Our head of Client Services, David Harris, teamed up with his brother Travis to launch Brothers in Farms in Georgia!


Freight Farms: What’s the story behind your Freight Farms project?

Travis Harris: To be honest, it’s a remarkably simple story. Since we were born, my brother and I have always been best friends and have had big dreams, dreams of helping people and being good to the earth. We began Brothers In Farms with the purpose of doing both of those things: being a team and helping the world. Dave found his calling in hydroponics while I focused more on conventional farming and together we saw a chance to help through farming. With both our experience being centered around farming, it just made sense.

  Dave at a Freight Farms Open House

Dave at a Freight Farms Open House

  Travis at the Brothers in Farms farm in Georgia  Photo: Lucy Ni Shen Hewitt,  @thegirlwithabigappetite ,  www.lucy-nishen.com

Travis at the Brothers in Farms farm in Georgia
Photo: Lucy Ni Shen Hewitt, @thegirlwithabigappetite, www.lucy-nishen.com

The more time I spent in the farm, the more I could see myself doing something similar to other Freight Farmers.
— David Harris

FF: Give us a quick refresher– what was your experience with farming before becoming a Freight Farmer?

David Harris: I’ve spent the past year and a half working with the Leafy Green Machine at Freight Farms as the head of our Client Services team, and really fell in love with the technology and the hardware. The more time I spent in the farm, the more I could see myself doing something similar to other Freight Farmers.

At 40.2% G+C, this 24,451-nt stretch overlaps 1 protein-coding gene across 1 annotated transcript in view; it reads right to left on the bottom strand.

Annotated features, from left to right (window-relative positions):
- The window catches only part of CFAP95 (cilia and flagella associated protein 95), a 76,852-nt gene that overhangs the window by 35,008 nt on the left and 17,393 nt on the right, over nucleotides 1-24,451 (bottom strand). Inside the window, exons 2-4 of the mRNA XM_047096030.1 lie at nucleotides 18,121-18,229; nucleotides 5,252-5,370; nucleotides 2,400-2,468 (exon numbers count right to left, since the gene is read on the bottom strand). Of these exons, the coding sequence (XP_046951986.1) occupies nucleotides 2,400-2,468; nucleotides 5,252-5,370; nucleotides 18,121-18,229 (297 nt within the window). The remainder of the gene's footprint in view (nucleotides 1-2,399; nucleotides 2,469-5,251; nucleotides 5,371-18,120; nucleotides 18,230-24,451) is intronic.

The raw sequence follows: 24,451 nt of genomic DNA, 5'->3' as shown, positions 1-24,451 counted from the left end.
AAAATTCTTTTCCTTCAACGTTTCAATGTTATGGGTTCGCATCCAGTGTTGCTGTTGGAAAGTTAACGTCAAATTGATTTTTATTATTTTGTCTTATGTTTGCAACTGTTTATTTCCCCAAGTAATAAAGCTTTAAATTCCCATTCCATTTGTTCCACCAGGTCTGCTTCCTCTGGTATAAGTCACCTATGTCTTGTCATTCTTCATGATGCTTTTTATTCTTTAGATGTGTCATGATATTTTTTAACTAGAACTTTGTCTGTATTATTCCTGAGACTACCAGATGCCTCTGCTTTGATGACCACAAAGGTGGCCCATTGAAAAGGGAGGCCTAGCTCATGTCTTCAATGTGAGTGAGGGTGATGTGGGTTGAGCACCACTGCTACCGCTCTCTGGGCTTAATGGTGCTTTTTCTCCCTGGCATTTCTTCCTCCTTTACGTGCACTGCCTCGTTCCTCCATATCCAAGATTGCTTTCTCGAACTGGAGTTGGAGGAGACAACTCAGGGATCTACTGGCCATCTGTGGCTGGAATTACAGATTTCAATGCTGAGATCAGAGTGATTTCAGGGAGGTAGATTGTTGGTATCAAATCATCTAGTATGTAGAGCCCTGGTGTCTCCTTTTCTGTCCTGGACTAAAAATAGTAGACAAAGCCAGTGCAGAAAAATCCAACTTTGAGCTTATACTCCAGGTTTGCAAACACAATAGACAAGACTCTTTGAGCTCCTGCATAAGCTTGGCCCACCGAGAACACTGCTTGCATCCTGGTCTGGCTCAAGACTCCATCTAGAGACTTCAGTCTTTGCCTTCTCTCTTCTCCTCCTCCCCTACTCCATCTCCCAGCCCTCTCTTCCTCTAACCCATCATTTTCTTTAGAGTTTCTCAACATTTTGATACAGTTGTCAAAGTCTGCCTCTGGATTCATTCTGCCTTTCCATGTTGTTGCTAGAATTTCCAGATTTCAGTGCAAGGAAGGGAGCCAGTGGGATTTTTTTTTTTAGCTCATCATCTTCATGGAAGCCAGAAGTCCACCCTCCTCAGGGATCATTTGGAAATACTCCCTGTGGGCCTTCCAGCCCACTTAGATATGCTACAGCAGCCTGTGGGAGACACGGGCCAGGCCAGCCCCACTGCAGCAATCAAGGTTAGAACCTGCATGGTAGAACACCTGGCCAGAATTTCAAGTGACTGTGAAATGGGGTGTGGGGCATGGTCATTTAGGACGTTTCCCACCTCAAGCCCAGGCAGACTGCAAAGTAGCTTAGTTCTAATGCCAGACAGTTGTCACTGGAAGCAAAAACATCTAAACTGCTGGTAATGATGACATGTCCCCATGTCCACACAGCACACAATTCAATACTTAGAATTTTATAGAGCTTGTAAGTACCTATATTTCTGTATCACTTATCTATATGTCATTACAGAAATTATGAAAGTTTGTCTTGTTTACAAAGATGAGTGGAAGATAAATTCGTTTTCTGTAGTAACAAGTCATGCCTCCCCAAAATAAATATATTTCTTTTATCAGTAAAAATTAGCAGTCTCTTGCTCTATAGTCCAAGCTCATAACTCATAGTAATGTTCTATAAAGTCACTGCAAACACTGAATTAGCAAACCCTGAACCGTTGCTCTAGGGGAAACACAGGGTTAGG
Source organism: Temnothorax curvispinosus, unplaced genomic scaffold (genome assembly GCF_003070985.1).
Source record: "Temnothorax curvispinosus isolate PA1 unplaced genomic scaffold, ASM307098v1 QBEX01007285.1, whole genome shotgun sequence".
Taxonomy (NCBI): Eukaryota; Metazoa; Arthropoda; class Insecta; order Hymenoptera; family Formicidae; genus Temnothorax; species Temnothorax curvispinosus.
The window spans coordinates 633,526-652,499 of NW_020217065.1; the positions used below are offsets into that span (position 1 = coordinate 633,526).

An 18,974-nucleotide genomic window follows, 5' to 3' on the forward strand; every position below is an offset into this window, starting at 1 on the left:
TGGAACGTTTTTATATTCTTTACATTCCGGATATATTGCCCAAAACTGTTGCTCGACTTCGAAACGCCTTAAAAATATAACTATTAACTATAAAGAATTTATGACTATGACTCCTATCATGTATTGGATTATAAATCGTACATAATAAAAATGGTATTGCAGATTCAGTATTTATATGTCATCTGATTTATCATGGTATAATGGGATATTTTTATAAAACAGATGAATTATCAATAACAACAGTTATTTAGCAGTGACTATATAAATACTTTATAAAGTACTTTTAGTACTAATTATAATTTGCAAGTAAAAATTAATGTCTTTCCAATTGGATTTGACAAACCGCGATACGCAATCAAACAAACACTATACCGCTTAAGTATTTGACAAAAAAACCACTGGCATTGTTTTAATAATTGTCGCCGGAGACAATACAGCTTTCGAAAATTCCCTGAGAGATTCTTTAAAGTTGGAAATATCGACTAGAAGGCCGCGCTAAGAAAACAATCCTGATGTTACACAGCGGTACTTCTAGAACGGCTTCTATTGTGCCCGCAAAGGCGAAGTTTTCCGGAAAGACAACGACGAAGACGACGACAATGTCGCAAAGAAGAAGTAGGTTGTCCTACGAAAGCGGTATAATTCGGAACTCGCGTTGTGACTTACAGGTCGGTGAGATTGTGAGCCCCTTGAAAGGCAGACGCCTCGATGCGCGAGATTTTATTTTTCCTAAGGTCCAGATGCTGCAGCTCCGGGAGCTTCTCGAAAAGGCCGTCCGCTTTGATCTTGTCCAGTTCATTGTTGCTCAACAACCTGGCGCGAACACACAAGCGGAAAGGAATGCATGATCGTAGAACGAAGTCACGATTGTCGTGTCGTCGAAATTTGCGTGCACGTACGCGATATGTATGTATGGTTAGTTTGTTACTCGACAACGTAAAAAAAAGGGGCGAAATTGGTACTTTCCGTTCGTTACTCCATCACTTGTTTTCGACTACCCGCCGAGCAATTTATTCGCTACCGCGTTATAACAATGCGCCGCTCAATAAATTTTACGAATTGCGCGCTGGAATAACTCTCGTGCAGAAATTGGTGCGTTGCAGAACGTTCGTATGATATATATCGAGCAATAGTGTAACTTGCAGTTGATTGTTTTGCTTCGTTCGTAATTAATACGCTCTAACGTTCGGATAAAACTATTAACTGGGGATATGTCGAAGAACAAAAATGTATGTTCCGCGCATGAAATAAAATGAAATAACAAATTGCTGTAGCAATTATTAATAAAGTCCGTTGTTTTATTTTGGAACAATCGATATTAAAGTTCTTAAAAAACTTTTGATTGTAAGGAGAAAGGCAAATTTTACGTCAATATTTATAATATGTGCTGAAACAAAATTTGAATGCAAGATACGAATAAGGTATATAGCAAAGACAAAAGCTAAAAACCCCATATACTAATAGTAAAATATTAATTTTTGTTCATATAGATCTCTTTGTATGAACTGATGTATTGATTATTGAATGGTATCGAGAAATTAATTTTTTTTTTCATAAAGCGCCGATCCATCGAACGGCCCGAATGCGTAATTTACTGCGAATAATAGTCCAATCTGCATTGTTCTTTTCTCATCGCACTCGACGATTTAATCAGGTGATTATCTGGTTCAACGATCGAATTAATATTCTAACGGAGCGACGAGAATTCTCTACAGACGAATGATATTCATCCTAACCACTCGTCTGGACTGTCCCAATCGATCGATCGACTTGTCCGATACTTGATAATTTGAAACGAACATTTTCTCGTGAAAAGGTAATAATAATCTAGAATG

TH: I have worked for two years and continue to work part time on a small certified organic farm in Darien, GA. The bugs are insufferable, from the sand gnats to the horse flies, the winters are cold and summers a heavy humid hot, but I love it. It’s good for the soul.

  Travis (left) and David (right) with their first crops.

Travis (left) and David (right) with their first crops.

  D’avignon radishes from Davis and Travis’s farm  Photo: Lucy Ni Shen Hewitt,  @thegirlwithabigappetite ,  www.lucy-nishen.com

D’avignon radishes from Davis and Travis’s farm
Photo: Lucy Ni Shen Hewitt, @thegirlwithabigappetite, www.lucy-nishen.com

FF: So, now that you're up and growing, what’s your favorite crop to grow and why?

TH: At the beginning, we tested some different things including flowers. I really enjoyed the Versailles Cosmos flowers, as did my mother. In terms of a cash crop, the D’Avignon radishes are by far the most fun. The growth is notable each day and they are a delicious treat in case I get hungry.

DH: My favorite crop to grow in the LGM is probably butterhead lettuce. I love the way it splays out across the tower and forms a really full delectable looking head.

FF: Can you tell us your favorite customer story?

TH: A customer story that touched my heart recently was when a woman came to my stand at the Saturday farmers market and immediately began choosing some heads of lettuce and radishes. I noticed that she had her debit card in her hand and after packaging the vegetables for her I had to inform her that we didn’t accept cards yet, but it was okay, because she could have them anyways. All I asked in return was that she follow us on Instagram and enjoy her soon-to-be-delicious salads. She was understandably surprised, but then informed me that she had only come because her mother loved our lettuce and she couldn’t make it on that day. It made both Dave and me feel good to know that we have a support system forming. Brothers in Farms is on its way to fulfilling its purpose.